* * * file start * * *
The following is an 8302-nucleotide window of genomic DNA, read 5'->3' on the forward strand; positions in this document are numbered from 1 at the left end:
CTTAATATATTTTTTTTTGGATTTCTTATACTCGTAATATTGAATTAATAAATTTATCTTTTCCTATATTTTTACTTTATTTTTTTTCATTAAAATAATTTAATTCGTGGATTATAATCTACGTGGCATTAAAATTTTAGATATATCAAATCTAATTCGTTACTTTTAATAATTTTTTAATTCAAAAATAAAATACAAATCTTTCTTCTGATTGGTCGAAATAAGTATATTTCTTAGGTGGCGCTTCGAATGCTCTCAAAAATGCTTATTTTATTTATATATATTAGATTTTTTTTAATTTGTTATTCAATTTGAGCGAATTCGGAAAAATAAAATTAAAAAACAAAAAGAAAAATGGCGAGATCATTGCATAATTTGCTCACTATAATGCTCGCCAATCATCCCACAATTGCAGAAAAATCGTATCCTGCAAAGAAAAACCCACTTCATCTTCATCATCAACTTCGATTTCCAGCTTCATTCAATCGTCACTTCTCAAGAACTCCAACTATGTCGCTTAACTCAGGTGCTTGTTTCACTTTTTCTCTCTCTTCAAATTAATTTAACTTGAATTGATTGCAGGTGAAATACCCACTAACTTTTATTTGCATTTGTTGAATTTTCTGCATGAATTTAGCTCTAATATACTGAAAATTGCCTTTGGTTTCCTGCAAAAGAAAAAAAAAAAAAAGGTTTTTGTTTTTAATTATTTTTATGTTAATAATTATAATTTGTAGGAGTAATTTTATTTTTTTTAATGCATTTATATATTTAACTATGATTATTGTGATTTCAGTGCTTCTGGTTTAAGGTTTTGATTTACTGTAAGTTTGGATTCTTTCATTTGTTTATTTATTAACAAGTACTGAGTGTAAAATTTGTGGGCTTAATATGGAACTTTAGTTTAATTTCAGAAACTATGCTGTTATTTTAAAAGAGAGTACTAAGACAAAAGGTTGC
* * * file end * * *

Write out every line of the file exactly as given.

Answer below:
The following is an 8302-nucleotide window of genomic DNA, read 5'->3' on the forward strand; positions in this document are numbered from 1 at the left end:
CTTAATATATTTTTTTTTGGATTTCTTATACTCGTAATATTGAATTAATAAATTTATCTTTTCCTATATTTTTACTTTATTTTTTTTCATTAAAATAATTTAATTCGTGGATTATAATCTACGTGGCATTAAAATTTTAGATATATCAAATCTAATTCGTTACTTTTAATAATTTTTTAATTCAAAAATAAAATACAAATCTTTCTTCTGATTGGTCGAAATAAGTATATTTCTTAGGTGGCGCTTCGAATGCTCTCAAAAATGCTTATTTTATTTATATATATTAGATTTTTTTTAATTTGTTATTCAATTTGAGCGAATTCGGAAAAATAAAATTAAAAAACAAAAAGAAAAATGGCGAGATCATTGCATAATTTGCTCACTATAATGCTCGCCAATCATCCCACAATTGCAGAAAAATCGTATCCTGCAAAGAAAAACCCACTTCATCTTCATCATCAACTTCGATTTCCAGCTTCATTCAATCGTCACTTCTCAAGAACTCCAACTATGTCGCTTAACTCAGGTGCTTGTTTCACTTTTTCTCTCTCTTCAAATTAATTTAACTTGAATTGATTGCAGGTGAAATACCCACTAACTTTTATTTGCATTTGTTGAATTTTCTGCATGAATTTAGCTCTAATATACTGAAAATTGCCTTTGGTTTCCTGCAAAAGAAAAAAAAAAAAAAGGTTTTTGTTTTTAATTATTTTTATGTTAATAATTATAATTTGTAGGAGTAATTTTATTTTTTTTAATGCATTTATATATTTAACTATGATTATTGTGATTTCAGTGCTTCTGGTTTAAGGTTTTGATTTACTGTAAGTTTGGATTCTTTCATTTGTTTATTTATTAACAAGTACTGAGTGTAAAATTTGTGGGCTTAATATGGAACTTTAGTTTAATTTCAGAAACTATGCTGTTATTTTAAAAGAGAGTACTAAGACAAAAGGTTGC